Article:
I was intelligent, funny, and unique, but that wasn’t why he hung around me. That wasn’t why he hung around any of my friends. I was at a party once, standing in a group of other girls, and when his name came up, we realised we all had similar stories. There were several instances of “I was at his house drinking, and woke up with his hands on me, and his excuse was, ‘Well, you were drinking my alcohol.'” There were a few accounts of him asking girls in their young teens whether they’d be in the porn film he was supposedly making, getting angry when they said no, calling them prudes. He molested one girl when she was 13 years old, and left her $150 in cash and a note of apology afterwards. As we discussed these stories, none of us seemed terribly traumatised. Instead, we acted as if this was just a thing that happened in the adult world, a world we had quickly become a part of at the age of 14.

I drifted away from that social circle, moved on, and never really thought much about it. (Most people would call this repression.) In fact, years later, when I was an adult, A. maintained a friendship with one of my boyfriends. We would even go out to dinner with him and his wife. I still felt a little uncomfortable around A., and never wanted to be alone with him. I said as much to my boyfriend, but I never went into detail, and my boyfriend never pressed the issue.

When the news broke last week, it was the hot topic of the day among my friends from that time. Most of the women commented along the lines of, “He was always a creep, it was about time.” And the men? An old friend said, “It’s become apparent that it was very different being friends with him as a guy.”

The night that I read the article, I couldn’t sleep. My adrenaline was pumping. I stayed up until 4am talking to my husband about it, freaking out, reeling. I feel like I’ve been processing the news every day since it broke. I’ve been having flashbacks, and I feel tortured by my thoughts. It has been really hard to concentrate on anything else. I usually fall asleep easily, but every night since, I find myself staring at the ceiling.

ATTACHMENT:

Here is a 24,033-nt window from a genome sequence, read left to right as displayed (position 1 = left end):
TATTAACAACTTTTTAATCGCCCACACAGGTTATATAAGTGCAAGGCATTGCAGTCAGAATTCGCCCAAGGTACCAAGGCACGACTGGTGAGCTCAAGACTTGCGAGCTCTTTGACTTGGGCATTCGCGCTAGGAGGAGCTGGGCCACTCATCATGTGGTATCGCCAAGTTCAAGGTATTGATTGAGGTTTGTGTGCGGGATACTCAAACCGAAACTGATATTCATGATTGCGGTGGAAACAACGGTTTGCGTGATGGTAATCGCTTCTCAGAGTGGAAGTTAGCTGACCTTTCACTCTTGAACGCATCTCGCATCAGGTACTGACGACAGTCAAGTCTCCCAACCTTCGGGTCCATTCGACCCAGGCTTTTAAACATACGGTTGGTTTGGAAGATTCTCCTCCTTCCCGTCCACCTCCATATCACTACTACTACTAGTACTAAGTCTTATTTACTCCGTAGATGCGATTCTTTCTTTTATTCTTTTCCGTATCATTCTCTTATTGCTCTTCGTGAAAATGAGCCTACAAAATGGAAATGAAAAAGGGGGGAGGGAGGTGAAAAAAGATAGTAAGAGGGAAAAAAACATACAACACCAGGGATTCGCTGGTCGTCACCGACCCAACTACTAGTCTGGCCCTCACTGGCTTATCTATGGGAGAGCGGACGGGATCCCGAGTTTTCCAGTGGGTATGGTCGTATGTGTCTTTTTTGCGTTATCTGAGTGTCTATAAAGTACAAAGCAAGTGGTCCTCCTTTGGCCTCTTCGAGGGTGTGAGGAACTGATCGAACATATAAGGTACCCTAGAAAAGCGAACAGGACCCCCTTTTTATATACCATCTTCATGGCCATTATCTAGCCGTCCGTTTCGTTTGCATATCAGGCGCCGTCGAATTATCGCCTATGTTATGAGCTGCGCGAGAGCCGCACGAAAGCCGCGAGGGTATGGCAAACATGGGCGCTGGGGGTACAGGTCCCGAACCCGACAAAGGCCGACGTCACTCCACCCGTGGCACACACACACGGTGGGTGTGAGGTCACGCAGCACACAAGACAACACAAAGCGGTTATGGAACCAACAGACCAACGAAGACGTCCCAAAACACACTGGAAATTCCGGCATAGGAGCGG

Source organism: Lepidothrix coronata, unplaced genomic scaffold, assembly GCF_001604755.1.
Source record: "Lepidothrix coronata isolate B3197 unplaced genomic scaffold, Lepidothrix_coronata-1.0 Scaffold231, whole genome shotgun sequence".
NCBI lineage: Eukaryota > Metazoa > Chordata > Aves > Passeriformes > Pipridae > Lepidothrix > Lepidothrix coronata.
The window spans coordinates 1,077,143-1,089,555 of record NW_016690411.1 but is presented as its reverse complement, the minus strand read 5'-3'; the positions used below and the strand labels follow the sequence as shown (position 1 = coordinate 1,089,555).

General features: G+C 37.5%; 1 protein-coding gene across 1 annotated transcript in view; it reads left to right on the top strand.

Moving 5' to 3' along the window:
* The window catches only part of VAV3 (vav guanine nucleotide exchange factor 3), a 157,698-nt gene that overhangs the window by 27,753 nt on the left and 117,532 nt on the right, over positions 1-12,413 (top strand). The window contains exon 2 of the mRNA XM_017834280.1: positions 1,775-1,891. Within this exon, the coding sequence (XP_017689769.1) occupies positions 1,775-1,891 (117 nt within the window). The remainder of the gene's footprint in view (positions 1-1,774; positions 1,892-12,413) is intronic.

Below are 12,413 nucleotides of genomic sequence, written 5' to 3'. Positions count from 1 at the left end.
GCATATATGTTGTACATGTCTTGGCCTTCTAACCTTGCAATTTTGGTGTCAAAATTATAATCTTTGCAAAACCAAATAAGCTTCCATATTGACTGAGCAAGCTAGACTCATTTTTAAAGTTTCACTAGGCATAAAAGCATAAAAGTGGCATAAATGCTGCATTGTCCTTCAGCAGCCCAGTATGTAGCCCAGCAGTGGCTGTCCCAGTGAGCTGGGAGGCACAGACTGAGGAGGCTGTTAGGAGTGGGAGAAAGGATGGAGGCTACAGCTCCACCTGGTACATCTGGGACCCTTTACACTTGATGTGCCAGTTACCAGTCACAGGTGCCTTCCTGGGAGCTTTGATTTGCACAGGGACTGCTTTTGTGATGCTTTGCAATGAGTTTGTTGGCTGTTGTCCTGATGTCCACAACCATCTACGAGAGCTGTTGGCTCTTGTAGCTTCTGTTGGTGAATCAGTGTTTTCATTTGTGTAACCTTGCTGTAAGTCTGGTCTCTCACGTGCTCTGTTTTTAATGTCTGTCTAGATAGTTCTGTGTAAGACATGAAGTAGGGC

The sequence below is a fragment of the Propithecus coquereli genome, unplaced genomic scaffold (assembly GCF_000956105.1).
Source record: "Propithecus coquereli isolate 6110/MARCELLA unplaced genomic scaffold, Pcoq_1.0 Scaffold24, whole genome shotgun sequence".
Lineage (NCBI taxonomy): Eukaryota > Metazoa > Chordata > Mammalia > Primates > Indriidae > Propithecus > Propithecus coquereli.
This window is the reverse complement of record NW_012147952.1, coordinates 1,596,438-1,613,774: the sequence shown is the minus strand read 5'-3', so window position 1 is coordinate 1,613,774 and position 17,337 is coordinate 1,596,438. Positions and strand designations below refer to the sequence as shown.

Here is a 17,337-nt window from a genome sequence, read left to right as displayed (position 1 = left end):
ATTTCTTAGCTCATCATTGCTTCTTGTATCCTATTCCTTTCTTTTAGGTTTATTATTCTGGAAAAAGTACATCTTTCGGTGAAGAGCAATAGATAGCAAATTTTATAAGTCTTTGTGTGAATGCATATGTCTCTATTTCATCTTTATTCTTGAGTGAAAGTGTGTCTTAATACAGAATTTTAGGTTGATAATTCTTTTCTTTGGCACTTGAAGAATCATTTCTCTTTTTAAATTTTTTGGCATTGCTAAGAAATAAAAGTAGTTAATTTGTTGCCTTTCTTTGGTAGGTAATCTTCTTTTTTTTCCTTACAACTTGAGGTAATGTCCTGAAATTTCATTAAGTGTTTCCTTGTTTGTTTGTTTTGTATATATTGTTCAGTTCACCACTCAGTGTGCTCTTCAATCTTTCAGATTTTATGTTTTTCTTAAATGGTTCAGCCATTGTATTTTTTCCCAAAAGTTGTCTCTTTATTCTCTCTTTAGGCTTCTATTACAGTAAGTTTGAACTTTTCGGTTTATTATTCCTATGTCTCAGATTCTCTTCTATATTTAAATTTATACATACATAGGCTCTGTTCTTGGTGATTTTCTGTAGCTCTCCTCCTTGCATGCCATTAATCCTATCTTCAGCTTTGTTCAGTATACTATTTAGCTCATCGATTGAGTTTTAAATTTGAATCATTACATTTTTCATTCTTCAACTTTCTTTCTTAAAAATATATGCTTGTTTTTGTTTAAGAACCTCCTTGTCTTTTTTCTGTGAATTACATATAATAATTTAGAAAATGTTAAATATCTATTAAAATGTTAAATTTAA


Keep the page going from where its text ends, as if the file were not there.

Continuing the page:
My ex — who was in court — told me that the whole case was technically shaky. A. got six years, four without parole. He will be on the sex offender registry for life.

I don’t know if he’s guilty or not. While the details of the case didn’t feel like him at all, that doesn’t mean he didn’t do it. Maybe he wanted to get caught. Who knows? What I do know is that the odds of him having a taste for young girls, and later being convicted for soliciting and trafficking child pornography, is too much of a coincidence to ignore. I also believe that even if he’s innocent of these charges, what he did in the past more than warrants his current sentence.

As I process the information, I keep asking myself over and over, why didn’t any of us come forward or do anything about it? Why didn’t the other people we told — our friends who were a little older and wiser — encourage us to go to the police? Or to our parents?

I think we felt like no one would believe us. We were a motley crew: teenage goths, with substance abuse and self-esteem issues. We felt like no one would take us seriously. Maybe we thought we’d be in trouble. Or that if we told our parents, our freedom would be taken away.